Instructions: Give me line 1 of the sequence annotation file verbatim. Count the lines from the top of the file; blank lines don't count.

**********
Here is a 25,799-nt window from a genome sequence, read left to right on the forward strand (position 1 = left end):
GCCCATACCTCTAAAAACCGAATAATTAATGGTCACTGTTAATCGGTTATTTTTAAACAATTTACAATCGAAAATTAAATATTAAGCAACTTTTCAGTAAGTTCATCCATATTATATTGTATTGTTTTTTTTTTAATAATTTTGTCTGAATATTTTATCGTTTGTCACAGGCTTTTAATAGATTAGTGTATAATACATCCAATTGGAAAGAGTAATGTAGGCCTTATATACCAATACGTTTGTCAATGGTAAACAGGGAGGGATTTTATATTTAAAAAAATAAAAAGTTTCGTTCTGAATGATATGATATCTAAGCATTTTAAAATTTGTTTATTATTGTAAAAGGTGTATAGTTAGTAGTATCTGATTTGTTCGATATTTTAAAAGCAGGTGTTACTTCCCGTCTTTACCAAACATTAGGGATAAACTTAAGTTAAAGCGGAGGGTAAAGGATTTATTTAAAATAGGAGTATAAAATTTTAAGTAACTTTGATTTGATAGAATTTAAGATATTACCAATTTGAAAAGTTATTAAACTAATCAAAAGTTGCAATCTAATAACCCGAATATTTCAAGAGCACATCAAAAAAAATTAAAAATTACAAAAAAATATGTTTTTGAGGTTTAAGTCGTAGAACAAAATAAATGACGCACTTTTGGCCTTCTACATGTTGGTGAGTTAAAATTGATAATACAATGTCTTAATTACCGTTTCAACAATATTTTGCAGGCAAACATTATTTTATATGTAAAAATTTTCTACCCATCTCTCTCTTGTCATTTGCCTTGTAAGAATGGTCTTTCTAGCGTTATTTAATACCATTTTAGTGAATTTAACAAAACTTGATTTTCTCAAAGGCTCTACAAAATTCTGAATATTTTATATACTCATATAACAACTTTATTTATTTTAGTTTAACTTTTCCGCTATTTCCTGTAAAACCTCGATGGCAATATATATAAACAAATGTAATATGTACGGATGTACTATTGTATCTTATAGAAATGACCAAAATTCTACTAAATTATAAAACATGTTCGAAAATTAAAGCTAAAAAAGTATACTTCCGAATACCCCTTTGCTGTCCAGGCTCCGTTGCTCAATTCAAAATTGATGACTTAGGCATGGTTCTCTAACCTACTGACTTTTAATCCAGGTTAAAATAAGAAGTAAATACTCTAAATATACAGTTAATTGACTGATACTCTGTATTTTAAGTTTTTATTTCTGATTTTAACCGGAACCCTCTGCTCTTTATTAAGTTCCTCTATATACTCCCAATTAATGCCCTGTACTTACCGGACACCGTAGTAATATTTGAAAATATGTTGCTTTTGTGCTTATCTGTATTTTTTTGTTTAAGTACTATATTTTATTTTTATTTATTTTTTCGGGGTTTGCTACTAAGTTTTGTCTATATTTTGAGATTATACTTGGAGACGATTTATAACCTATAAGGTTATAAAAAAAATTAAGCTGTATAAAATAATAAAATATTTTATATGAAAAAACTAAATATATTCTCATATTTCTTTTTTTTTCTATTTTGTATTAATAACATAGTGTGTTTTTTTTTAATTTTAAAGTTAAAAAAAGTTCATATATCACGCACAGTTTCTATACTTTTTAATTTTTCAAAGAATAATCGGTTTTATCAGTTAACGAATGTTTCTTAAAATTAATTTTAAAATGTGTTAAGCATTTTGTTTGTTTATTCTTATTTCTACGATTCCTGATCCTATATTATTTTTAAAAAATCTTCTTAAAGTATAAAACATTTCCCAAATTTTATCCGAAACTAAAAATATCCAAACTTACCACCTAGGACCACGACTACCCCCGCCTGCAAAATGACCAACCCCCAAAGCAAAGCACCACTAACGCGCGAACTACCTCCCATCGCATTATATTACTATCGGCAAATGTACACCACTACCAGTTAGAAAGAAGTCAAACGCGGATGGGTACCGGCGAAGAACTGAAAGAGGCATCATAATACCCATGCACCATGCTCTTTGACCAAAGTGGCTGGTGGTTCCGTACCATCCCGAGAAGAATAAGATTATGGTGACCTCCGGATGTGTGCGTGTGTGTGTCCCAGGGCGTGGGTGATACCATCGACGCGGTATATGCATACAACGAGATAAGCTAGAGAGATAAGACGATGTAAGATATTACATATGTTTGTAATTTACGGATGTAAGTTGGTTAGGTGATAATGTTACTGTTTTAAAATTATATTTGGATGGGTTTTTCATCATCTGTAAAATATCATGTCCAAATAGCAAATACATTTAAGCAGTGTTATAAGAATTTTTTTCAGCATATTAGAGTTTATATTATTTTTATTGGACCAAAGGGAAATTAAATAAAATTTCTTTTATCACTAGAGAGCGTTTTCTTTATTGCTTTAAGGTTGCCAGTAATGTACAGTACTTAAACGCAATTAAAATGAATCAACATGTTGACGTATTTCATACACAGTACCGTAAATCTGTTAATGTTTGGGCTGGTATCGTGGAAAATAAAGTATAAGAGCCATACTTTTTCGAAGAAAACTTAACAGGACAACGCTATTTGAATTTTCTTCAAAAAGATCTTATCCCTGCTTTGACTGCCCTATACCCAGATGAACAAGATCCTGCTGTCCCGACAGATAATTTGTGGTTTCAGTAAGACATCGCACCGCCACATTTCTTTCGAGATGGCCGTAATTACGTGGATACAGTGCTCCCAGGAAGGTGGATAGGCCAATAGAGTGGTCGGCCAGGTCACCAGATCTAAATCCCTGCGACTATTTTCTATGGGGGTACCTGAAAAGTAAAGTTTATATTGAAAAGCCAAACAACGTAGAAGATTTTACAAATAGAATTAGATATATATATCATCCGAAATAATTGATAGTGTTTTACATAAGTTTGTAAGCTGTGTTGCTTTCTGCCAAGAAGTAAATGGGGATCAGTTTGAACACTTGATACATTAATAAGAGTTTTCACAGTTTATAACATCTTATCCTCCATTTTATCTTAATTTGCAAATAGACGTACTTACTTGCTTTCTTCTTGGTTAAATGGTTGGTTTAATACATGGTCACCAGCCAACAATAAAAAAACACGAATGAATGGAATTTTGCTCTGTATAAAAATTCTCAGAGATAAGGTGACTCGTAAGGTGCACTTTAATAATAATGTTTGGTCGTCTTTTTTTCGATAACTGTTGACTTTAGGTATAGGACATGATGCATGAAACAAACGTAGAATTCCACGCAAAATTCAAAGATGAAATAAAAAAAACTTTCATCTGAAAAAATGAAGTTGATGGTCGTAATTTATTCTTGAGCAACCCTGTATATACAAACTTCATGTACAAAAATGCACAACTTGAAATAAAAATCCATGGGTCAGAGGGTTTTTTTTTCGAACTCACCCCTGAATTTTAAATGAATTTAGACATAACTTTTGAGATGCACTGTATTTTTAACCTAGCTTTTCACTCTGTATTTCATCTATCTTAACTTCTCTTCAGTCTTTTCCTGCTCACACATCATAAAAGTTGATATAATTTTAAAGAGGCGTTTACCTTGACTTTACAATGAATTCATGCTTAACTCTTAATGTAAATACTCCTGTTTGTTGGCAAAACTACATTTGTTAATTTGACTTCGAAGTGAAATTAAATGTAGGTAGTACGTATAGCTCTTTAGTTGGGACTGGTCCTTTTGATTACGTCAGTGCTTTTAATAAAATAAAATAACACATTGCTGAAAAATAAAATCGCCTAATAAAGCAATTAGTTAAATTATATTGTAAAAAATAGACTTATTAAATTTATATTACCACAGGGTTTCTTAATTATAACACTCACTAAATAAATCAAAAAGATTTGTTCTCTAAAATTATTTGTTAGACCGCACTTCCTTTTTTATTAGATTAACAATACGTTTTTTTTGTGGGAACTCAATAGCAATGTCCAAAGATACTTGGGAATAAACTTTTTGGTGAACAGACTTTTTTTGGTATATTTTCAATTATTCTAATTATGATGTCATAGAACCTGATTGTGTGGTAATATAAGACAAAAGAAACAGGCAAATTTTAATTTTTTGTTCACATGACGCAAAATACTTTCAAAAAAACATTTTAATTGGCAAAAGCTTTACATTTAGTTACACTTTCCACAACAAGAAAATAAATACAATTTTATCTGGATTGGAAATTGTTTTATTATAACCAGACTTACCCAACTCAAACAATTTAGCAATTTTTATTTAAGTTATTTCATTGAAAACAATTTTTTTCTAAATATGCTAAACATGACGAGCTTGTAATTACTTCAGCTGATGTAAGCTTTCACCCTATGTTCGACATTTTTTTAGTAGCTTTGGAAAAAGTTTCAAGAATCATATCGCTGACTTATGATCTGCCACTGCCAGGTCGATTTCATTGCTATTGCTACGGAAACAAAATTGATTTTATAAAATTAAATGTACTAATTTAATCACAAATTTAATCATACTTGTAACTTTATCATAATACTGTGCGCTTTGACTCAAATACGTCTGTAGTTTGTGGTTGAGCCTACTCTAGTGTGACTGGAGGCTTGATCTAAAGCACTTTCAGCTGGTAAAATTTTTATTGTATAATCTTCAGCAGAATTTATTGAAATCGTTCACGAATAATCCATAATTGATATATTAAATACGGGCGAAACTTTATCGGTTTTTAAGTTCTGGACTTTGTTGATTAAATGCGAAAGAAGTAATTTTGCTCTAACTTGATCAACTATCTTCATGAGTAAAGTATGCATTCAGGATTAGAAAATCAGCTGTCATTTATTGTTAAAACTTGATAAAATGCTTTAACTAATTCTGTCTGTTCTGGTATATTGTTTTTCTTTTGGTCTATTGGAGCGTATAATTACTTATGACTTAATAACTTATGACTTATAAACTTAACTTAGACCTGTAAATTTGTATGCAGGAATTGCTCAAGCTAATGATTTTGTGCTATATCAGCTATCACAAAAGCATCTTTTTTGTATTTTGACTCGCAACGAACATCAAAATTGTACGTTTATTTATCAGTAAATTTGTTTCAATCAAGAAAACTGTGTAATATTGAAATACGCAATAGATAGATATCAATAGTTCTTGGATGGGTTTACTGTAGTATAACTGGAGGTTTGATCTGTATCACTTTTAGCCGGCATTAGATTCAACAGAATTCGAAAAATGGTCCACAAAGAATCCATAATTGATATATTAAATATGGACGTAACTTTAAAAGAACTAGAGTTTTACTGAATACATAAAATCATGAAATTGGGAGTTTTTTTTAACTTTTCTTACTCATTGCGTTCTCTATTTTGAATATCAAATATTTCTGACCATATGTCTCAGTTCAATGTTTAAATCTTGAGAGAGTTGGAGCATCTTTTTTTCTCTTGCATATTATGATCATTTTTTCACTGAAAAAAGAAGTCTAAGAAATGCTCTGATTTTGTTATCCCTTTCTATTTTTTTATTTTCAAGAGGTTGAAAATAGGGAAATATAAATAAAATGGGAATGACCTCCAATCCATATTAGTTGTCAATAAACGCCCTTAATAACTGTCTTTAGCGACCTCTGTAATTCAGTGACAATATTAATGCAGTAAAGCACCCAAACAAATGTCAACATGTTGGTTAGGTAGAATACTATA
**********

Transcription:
Here is a 25,799-nt window from a genome sequence, read left to right on the forward strand (position 1 = left end):